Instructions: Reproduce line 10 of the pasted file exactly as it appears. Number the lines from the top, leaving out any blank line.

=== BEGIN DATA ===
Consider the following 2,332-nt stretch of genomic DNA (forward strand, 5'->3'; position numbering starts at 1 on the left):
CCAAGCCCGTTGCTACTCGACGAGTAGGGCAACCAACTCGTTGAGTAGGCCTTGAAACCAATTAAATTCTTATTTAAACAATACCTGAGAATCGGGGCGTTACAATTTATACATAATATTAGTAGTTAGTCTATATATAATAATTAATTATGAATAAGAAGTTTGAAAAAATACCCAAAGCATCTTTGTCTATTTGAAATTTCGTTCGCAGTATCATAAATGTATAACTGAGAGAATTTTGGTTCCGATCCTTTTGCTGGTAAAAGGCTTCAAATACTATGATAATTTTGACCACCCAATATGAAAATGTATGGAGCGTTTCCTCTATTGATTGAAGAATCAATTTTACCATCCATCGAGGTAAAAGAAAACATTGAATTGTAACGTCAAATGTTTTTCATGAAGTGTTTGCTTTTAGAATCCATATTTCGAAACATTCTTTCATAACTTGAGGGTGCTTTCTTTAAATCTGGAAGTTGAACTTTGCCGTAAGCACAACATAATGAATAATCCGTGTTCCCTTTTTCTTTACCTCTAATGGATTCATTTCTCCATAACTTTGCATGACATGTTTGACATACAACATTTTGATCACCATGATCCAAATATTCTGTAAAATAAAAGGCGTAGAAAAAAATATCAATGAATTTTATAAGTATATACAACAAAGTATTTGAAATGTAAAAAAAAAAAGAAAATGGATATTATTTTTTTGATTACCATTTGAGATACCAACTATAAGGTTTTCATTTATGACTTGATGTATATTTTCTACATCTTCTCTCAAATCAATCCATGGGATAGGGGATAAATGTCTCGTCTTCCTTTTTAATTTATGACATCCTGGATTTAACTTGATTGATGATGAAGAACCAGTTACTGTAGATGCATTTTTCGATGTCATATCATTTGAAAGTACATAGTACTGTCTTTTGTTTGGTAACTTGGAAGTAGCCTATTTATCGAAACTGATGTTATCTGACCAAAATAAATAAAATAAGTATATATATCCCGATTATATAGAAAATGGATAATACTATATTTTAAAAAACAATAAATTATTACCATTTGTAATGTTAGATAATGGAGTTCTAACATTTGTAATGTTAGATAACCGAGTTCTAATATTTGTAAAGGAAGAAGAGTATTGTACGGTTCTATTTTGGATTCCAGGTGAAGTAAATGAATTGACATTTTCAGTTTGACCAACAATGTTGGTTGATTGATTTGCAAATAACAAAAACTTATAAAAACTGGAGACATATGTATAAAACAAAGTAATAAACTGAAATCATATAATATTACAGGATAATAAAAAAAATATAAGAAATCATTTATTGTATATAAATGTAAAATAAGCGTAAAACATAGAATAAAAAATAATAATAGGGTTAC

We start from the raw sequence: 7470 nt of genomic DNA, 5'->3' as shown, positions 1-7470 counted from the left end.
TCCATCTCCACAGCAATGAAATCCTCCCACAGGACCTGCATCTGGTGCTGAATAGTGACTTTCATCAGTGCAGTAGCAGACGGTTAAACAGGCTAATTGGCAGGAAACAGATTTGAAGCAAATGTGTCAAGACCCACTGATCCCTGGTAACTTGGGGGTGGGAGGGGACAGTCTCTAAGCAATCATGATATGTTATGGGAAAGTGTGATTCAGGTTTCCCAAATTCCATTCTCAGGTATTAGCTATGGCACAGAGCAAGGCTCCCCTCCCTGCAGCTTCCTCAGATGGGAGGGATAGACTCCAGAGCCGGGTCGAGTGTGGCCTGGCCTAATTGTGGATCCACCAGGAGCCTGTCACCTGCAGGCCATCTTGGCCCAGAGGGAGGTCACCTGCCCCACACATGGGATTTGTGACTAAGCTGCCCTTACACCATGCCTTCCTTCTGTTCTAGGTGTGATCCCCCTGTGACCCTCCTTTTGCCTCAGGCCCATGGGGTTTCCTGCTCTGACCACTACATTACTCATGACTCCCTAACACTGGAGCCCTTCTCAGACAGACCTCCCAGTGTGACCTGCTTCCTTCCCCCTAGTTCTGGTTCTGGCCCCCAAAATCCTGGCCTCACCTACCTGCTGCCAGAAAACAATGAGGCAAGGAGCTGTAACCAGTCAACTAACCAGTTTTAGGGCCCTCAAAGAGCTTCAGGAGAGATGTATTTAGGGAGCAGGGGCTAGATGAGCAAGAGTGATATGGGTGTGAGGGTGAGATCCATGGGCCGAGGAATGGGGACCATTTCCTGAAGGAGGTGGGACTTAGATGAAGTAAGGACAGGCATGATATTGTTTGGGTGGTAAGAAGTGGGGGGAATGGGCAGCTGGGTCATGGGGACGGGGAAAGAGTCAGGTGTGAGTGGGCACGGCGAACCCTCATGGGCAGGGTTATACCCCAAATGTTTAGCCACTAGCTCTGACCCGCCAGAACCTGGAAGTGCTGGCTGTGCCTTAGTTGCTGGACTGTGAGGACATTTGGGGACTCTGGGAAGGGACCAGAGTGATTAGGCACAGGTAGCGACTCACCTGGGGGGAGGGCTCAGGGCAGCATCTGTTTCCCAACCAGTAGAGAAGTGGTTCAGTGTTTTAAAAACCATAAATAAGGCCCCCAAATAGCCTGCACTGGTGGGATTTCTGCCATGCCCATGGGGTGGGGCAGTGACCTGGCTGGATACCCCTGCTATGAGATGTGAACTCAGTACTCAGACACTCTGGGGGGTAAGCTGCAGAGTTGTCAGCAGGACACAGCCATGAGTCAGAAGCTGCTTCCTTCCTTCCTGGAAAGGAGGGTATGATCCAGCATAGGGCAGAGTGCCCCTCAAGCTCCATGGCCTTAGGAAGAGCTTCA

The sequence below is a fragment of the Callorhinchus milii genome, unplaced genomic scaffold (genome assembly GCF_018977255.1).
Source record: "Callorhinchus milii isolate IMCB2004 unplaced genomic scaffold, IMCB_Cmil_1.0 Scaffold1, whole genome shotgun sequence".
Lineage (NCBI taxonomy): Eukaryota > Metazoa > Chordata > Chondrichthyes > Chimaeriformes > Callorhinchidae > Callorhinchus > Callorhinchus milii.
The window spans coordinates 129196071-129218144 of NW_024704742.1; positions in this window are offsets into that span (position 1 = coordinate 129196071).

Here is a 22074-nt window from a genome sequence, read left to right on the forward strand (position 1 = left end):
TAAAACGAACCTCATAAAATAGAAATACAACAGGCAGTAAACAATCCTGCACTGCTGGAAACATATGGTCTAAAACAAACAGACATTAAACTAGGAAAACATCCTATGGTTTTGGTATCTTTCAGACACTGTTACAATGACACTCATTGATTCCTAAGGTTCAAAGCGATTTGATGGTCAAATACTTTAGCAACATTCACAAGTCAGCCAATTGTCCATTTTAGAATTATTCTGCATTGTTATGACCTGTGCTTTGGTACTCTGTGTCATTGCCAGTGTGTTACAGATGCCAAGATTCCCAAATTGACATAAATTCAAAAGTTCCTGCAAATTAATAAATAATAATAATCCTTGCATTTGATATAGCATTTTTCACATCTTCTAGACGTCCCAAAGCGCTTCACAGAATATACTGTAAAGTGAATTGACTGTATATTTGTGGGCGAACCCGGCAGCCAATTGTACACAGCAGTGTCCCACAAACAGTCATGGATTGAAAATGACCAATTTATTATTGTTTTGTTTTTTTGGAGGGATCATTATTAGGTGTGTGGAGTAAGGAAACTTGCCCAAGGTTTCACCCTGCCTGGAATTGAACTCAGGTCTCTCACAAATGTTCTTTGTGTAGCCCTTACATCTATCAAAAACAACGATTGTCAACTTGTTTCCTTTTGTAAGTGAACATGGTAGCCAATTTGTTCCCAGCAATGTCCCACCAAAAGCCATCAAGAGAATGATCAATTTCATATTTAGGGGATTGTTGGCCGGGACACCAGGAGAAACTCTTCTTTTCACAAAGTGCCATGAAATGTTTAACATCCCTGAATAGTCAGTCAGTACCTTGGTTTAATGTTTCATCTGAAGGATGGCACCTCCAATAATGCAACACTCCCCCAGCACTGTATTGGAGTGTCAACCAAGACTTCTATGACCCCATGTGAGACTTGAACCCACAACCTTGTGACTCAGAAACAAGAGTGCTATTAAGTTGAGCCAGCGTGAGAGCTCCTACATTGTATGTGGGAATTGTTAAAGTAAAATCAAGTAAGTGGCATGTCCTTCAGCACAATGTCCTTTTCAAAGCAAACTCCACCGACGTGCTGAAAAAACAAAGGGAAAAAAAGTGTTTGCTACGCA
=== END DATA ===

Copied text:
TAAAACGAACCTCATAAAATAGAAATACAACAGGCAGTAAACAATCCTGCACTGCTGGAAACATATGGTCTAAAACAAACAGACATTAAACTAGGAAAACATCCTATGGTTTTGGTATCTTTCAGACACTGTTACAATGACACTCATTGATTCCTAAGGTTCAAAGCGATTTGATGGTCAAATACTTTAGCAACATTCACAAGTCAGCCAATTGTCCATTTTAGAATTATTCTGCATTGTTATGACCTGTGCTTTGGTACTCTGTGTCATTGCCAGTGTGTTACAGATGCCAAGATTCCCAAATTGACATAAATTCAAAAGTTCCTGCAAATTAATAAATAATAATAATCCTTGCATTTGATATAGCATTTTTCACATCTTCTAGACGTCCCAAAGCGCTTCACAGAATATACTGTAAAGTGAATTGACTGTATATTTGTGGGCGAACCCGGCAGCCAATTGTACACAGCAGTGTCCCACAAACAGTCATGGATTGAAAATGACCAATTTATTATTGTTTTGTTTTTTTGGAGGGATCATTATTAGGTGTGTGGAGTAAGGAAACTTGCCCAAGGTTTCACCCTGCCTGGAATTGAACTCAGGTCTCTCACAAATGTTCTTTGTGTAGCCCTTACATCTATCAAAAACAACGATTGTCAACTTGTTTCCTTTTGTAAGTGAACATGGTAGCCAATTTGTTCCCAGCAATGTCCCACCAAAAGCCATCAAGAGAATGATCAATTTCATATTTAGGGGATTGTTGGCCGGGACACCAGGAGAAACTCTTCTTTTCACAAAGTGCCATGAAATGTTTAACATCCCTGAATAGTCAGTCAGTACCTTGGTTTAATGTTTCATCTGAAGGATGGCACCTCCAATAATGCAACACTCCCCCAGCACTGTATTGGAGTGTCAACCAAGACTTCTATGACCCCATGTGAGACTTGAACCCACAACCTTGTGACTCAGAAACAAGAGTGCTATTAAGTTGAGCCAGCGTGAGAGCTCCTACATTGTATGTGGGAATTGTTAAAGTAAAATCAAGTAAGTGGCATGTCCTTCAGCACAATGTCCTTTTCAAAGCAAACTCCACCGACGTGCTGAAAAAACAAAGGGAAAAAAAGTGTTTGCTACGCA